The New York City Housing Authority—the nation’s largest public housing system—entered into an agreement that public officials hope will address major health and safety concerns for its 400,000 residents, the U.S. Attorney’s Office for the Southern District of New York announced Thursday.
U.S. Attorney Geoffrey Berman’s office, which sued the New York City-administered authority in June 2018, announced the agreement between prosecutors, city officials, the U.S. Department of Housing and Urban Development and U.S. Environmental Protection Agency that fell short of a potential federal takeover of NYCHA.
Instead, the housing authority will be under strict deadlines and federal oversight to improve substandard living conditions for residents while remaining under city control.
“NYCHA’s failure to provide decent, safe, and sanitary housing is simply unacceptable, and illegal,” Berman said in a statement. “Children must be protected from toxic lead paint, apartments must be free of mold and pest infestations, and developments must provide adequate heat in winter and elevator service. This Office has not wavered from its commitment to better living conditions for NYCHA residents.”
Under the agreement, a federal monitor, jointly picked by HUD and the U.S. Attorney’s Office in Manhattan, will oversee a host of conditions now placed on the housing authority, effectively immediately, to address lead paint hazards, mold growth, pest infestations, and inadequate heating and elevator service.
For example, NYCHA now has 30 days to inspect housing units where young children are believed to reside or spend substantial time in to address any lead paint. Ultimately, lead paint will be required to be addressed throughout all NYCHA housing.
New York City will be required to follow-through on a previous commitment to provide an additional $1 billion in capital funds to the housing authority over the next four years, and an additional $200 million each subsequent year for the duration of the agreement.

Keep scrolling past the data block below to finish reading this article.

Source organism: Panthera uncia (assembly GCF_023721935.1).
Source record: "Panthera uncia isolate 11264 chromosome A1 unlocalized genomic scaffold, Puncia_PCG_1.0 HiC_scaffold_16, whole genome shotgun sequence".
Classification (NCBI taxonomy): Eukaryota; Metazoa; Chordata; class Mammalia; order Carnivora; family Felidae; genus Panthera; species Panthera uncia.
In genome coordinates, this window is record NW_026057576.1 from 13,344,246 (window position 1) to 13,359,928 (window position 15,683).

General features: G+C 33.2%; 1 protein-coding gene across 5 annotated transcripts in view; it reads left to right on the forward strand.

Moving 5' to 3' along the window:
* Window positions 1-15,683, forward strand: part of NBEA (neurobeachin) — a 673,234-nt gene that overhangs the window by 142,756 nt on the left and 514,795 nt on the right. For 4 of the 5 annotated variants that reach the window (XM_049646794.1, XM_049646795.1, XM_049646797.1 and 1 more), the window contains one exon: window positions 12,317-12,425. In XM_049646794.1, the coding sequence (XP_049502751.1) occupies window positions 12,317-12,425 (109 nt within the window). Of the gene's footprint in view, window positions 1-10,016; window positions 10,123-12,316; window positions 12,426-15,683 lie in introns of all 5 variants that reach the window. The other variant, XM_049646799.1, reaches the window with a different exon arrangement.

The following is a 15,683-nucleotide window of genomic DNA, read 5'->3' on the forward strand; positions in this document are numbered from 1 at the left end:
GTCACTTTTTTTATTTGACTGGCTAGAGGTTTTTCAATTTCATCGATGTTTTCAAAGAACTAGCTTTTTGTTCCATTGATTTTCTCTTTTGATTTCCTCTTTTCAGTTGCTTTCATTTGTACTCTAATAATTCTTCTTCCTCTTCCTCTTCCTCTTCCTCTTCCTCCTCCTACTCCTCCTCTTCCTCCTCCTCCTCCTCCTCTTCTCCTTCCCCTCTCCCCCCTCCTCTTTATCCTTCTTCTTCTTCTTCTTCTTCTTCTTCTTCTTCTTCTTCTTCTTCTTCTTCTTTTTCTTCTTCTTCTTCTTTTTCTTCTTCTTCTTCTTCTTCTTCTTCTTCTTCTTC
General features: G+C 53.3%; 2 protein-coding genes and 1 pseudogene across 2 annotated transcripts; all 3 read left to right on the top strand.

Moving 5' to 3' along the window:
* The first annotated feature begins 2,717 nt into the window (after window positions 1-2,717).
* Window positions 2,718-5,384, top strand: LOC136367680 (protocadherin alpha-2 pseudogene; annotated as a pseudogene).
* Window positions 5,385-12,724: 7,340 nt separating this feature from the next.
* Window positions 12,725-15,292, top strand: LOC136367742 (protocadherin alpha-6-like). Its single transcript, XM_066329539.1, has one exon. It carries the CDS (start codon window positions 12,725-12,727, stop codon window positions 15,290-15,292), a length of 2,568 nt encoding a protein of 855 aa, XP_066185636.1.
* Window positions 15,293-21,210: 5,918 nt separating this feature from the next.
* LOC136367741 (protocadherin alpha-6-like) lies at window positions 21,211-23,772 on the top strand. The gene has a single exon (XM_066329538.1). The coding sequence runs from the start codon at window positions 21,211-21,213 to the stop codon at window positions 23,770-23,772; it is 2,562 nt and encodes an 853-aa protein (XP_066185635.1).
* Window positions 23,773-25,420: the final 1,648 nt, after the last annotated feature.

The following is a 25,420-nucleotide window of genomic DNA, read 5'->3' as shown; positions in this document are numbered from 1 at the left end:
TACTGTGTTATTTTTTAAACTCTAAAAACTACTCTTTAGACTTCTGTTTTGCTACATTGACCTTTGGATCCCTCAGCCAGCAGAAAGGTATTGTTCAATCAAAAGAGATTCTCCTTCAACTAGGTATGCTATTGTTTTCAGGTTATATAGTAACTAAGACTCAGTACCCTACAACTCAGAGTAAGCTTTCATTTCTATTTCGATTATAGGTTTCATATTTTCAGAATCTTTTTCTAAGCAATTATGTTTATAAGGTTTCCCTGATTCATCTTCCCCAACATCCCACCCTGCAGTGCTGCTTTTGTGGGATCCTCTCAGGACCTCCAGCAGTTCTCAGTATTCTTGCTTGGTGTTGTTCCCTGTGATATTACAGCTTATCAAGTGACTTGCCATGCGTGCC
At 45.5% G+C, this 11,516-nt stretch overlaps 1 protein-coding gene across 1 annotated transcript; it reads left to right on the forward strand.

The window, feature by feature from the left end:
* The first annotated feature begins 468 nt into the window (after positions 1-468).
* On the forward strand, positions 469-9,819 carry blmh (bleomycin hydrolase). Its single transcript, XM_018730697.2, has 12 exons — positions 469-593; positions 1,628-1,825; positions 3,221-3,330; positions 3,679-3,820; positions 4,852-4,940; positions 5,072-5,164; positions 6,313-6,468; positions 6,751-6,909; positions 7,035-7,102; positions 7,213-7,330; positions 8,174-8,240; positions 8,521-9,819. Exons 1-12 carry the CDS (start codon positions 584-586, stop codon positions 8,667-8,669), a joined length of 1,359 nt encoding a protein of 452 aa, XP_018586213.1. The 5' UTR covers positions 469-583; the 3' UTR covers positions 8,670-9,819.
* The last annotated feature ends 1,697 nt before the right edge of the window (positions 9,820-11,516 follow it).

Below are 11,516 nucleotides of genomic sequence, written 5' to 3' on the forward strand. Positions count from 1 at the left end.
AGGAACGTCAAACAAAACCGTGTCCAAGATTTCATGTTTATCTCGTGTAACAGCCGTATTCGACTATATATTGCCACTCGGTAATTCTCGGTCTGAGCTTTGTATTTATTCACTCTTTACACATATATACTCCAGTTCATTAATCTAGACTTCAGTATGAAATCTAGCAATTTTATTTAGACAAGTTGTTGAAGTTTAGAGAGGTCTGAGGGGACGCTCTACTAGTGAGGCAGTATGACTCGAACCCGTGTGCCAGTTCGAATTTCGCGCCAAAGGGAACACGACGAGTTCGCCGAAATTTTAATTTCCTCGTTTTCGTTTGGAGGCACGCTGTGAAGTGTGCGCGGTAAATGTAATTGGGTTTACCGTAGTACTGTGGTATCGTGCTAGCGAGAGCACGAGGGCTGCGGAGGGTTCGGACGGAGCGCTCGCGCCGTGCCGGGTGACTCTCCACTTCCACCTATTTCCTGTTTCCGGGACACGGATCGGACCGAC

No additional funding from federal sources, including HUD, appear to be part of the agreement.
Additionally, the plan calls for an overhaul of the housing authority’s organizational, management, and workforce structure. The city will be required to select a new chief executive officer from a list jointly compiled by HUD, the Manhattan U.S. attorney’s office, and the city.
At a press conference with HUD Secretary Ben Carson on Thursday, Mayor Bill de Blasio called the agreement “a strong path forward and a very tangible path forward.”
“Secretary Carson and I inherited a situation that was many decades in the making, and I wish we didn’t. I wish that over those decades there had been consistent focus and support for public housing at all levels of government, but there was not,” the mayor said. “We inherited a very troubled situation. But we resolved from the beginning to do something different and to find a way to cooperate in the interest of the people.”